“I just don’t understand why she’s still with him. Everyone can tell he’s not right for her.”
“You don’t understand because you’ve never been in a long term relationship, Jaime.”
“I’m not insulting you, idiot. In fact, it’s probably a good thing, because you might end up like her. She’s not with him because she’s in love with him and she doesn’t think there’s anyone else out there for her. She’s with him because its safe. She’s dated this guy for, what, two years? That’s everything when you’re a teenager. That’s your whole life. To her, breaking up with him would be a huge waste of time. He’s an investment; a routine. The same way you wake up in the morning and drink three cups of coffee knowing that you shouldn’t and it’s probably shaving years off your life, but refuse to stop because it’s just your routine. I go to Barnes and Noble, dying to get a new book and spend hours scanning the shelves, but when it comes down to choosing between a mystery book with an interesting back cover I’ve never heard of and a John Green or Jane Austen, we all know how it ends.”
“I don’t understand how your lack of literary risk has anything to do with this.”
“It’s the big picture. I pick the Green or the Austen because I know there are very small odds that it will absolutely suck and I’ll regret buying it. It’s what I know. Even though I might have chosen to not buy what could have been the best book I’ve ever read, and you could live ten years longer if you would just convert to orange juice, we stick with what we know and what will make us mediocrely happy because that way we can accept that ignorance is bliss and we’re just cliché mother fuckers. She may think that you’re way better for her, and in her head she probably has a run down of your perfect little life together, but in the end, there’s no way for her to know that you won’t end up being like every other douche bag and break her heart, making her question why she let him go when she knew he was perfectly nice. He might not be her prince charming, but he shakes her dads hand and buys her flowers, so why should she throw away guaranteed happiness for a chance that you two would live happily ever after?”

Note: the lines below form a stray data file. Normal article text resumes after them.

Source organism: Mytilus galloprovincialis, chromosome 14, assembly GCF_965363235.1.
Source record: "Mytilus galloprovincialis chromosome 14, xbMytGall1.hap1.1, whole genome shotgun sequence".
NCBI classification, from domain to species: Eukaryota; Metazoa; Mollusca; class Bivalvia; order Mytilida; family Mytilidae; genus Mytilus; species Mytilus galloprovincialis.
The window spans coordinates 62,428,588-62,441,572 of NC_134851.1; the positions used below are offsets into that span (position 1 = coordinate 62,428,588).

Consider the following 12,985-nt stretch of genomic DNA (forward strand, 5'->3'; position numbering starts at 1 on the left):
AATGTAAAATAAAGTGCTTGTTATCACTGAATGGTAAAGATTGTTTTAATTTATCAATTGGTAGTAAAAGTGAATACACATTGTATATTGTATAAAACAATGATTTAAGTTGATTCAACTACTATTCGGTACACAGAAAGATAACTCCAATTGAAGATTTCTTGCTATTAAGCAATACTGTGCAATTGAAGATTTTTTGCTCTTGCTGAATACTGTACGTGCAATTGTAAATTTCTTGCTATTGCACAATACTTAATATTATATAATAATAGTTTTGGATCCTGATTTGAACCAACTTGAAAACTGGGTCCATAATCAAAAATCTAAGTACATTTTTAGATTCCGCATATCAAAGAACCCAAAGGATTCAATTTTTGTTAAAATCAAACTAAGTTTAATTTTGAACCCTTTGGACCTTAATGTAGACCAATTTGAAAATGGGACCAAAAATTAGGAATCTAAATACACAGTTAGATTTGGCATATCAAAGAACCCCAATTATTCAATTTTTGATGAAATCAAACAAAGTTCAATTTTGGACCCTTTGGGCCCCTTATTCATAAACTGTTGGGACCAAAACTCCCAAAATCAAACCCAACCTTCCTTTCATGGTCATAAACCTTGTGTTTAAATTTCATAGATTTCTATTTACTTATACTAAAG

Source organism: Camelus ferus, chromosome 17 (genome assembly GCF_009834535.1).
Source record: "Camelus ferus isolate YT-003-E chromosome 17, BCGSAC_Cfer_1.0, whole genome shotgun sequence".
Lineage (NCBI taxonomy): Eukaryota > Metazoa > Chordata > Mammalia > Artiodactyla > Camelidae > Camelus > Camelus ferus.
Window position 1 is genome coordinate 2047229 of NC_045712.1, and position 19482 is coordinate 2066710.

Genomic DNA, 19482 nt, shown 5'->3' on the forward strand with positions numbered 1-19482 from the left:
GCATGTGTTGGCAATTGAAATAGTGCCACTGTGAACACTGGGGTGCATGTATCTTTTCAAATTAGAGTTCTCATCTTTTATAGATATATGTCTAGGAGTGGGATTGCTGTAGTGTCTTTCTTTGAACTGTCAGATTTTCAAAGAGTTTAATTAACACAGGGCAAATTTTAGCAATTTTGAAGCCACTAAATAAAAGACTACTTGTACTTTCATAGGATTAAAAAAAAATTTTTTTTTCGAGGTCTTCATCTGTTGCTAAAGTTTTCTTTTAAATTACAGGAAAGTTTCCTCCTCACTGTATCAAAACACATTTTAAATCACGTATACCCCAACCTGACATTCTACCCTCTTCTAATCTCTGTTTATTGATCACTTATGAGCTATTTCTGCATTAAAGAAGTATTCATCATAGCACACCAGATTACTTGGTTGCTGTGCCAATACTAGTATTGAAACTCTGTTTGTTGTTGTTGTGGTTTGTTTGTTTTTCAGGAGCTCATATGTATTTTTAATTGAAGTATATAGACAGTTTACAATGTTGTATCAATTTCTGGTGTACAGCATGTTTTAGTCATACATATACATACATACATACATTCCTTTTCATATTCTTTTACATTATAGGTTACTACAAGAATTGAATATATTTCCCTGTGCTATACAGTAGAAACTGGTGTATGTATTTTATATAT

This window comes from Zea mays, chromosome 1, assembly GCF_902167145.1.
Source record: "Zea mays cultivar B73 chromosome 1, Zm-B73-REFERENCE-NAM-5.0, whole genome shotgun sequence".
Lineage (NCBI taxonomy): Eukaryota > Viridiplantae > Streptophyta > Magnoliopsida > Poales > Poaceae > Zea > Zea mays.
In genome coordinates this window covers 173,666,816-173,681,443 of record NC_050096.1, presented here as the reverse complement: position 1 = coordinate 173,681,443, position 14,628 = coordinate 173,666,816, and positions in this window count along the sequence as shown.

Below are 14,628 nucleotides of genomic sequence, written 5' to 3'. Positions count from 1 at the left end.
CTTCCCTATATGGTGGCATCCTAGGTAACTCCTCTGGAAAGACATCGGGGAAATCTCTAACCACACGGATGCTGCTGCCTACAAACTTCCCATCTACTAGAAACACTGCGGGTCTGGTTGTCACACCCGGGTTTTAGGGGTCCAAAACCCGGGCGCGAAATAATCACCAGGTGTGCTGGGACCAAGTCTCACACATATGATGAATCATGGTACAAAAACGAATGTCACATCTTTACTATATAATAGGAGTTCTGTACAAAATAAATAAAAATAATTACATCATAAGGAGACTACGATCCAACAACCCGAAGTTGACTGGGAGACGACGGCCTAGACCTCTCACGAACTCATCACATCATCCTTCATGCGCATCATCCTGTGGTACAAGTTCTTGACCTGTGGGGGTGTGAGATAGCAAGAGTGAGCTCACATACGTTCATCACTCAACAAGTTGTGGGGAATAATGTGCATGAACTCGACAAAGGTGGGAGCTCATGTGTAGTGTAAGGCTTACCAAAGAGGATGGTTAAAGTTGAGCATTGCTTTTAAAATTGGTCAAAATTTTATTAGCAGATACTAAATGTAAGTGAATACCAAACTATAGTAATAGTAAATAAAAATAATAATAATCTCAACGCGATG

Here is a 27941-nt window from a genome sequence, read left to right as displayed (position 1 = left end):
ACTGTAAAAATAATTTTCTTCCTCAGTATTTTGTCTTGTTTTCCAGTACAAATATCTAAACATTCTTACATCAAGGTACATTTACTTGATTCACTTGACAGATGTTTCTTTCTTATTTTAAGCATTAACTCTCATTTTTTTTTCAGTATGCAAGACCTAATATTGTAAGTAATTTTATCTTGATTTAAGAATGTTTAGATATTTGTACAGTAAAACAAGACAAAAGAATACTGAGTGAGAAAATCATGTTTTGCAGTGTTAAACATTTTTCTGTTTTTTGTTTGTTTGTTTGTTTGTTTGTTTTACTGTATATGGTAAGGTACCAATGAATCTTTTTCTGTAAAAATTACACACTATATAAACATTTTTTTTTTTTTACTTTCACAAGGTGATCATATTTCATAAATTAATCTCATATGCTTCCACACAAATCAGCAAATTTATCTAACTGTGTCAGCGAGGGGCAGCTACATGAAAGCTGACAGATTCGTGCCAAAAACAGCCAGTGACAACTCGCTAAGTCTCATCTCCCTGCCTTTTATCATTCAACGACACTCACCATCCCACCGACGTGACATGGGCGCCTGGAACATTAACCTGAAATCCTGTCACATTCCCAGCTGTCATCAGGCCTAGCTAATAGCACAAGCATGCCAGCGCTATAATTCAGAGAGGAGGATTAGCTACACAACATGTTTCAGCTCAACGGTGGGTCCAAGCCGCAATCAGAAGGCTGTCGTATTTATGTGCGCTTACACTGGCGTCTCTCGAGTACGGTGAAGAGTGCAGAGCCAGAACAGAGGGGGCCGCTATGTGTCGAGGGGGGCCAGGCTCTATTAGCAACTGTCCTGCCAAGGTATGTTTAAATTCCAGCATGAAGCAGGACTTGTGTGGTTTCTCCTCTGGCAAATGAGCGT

I sat there at a loss for how to reply, and a little confused on whether I should be offended or enlightened, but concluded that the question was rhetorical, as she picked her book back up and leaned back in her chair, taking a long drag from her coffee cup. Hypocrite.
WRITTEN BY: GRACE RILEY
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